Am I a Good Driver?
January 3, 2012
However, when it comes to staying out of the statistics column, the responsibility rests on you. Ask yourself truthfully, "Am I a good driver?" Most of us would answer, "Yes, I'm a great driver." But are we? The truth is most of us, perhaps without thinking about it, engage in dangerous activities while driving that make us anything but great, safe drivers.
Ask yourself these questions:
• Do I text, dial a cellphone or engage in a thoughtful conversation with someone in the vehicle?
• Do I play with the radio or CD player while driving?
• Do I fish around in the glove compartment looking for something?
• Do I comb my hair or check or apply makeup?
• Do I engage in "dashboard dining" -- trying to eat and drink while going down the road?
• Do I light a cigarette or fumble for a dropped lighter?
• Do I read maps or enter locations into my GPS while driving?
• Do I discipline restless children in the car or feed them snacks?
• Do I stare in amazement at how bad others are driving and then get upset or frustrated and drive aggressively?
Unfortunately, most of us can answer "yes" to at least a few of these questions. According to www.smartmotorst.com, there are four factors that contribute to accidents:
1. Equipment failure
2. Roadway design
3. Poor vehicle maintenance
4. Driver behavior
More than 95 percent of motor vehicle accidents involve some degree of driver behavior combined with one of the other three factors. When the facts are truthfully presented, however, driver behavior is usually the primary cause. Many accidents are caused by driving distracted, excessive speed or aggressive driver behavior. So what can each of us do to stay safe?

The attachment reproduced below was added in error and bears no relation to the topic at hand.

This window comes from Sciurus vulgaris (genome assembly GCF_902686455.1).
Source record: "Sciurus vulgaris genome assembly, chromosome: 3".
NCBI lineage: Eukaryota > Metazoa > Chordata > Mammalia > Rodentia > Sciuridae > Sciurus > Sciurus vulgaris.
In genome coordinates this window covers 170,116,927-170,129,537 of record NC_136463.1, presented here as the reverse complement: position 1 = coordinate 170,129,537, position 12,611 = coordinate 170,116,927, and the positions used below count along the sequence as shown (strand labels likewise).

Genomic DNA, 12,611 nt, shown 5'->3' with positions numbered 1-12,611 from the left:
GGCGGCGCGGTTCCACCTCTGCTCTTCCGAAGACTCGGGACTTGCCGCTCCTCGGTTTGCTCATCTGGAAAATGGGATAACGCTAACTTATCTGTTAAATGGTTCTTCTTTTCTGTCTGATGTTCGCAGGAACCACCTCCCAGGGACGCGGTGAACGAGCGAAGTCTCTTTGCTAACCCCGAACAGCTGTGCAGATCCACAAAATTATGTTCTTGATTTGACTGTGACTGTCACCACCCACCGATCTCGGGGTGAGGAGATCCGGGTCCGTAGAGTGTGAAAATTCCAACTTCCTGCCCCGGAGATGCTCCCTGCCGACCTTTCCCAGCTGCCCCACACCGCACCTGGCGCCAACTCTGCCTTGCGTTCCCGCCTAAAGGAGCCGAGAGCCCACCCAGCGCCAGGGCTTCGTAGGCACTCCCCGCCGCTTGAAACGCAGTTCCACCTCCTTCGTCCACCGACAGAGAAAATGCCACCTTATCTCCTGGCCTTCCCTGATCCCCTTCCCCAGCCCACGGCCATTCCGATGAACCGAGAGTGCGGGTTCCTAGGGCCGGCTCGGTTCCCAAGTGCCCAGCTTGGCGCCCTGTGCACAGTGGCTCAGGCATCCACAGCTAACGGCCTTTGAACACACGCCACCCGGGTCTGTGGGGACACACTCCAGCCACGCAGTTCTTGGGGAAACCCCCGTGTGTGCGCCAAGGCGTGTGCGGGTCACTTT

• Make sure you use cellphones safely. The safest thing is to make your calls before you set out. If you receive a phone call while you are driving, let the caller leave a message and then pull over and return the call. Drivers who use hand-held devices are four times as likely to get into crashes serious enough to injure themselves, according to the Insurance Institute for Highway Safety.
• Set a good example. Consider how your children might be observing your unsafe habits and assume your actions are something normal that everyone does. If you don't want your child talking on a cellphone while driving, don't let them see you do it.
• Be aware that using a hands-free device can still distract you. In fact, a study done by the University of Utah found using a cellphone while driving, whether it's hand-held or hands-free, delays a driver's reactions as much as having a blood alcohol concentration at the legal limit of .08 percent.
• Stop before checking maps and addresses, looking at paperwork or dealing with similar distractions.
• Plan and map out your trip before you leave home.
• Don't allow arguments or stressful conversations with passengers to divert driver attention from the road.
• We know better than to drive while under the influence of alcohol or drugs, but fatigue, stress and strong emotions such as anger can also impair the ability to drive safely.
So, how do you rate yourself now? Are you as great a driver as you first thought, or are there some areas where you need to improve? The good news is if you're reading this article, there's still time to change your driving habits and stay out of the statistics column. The responsibility is yours.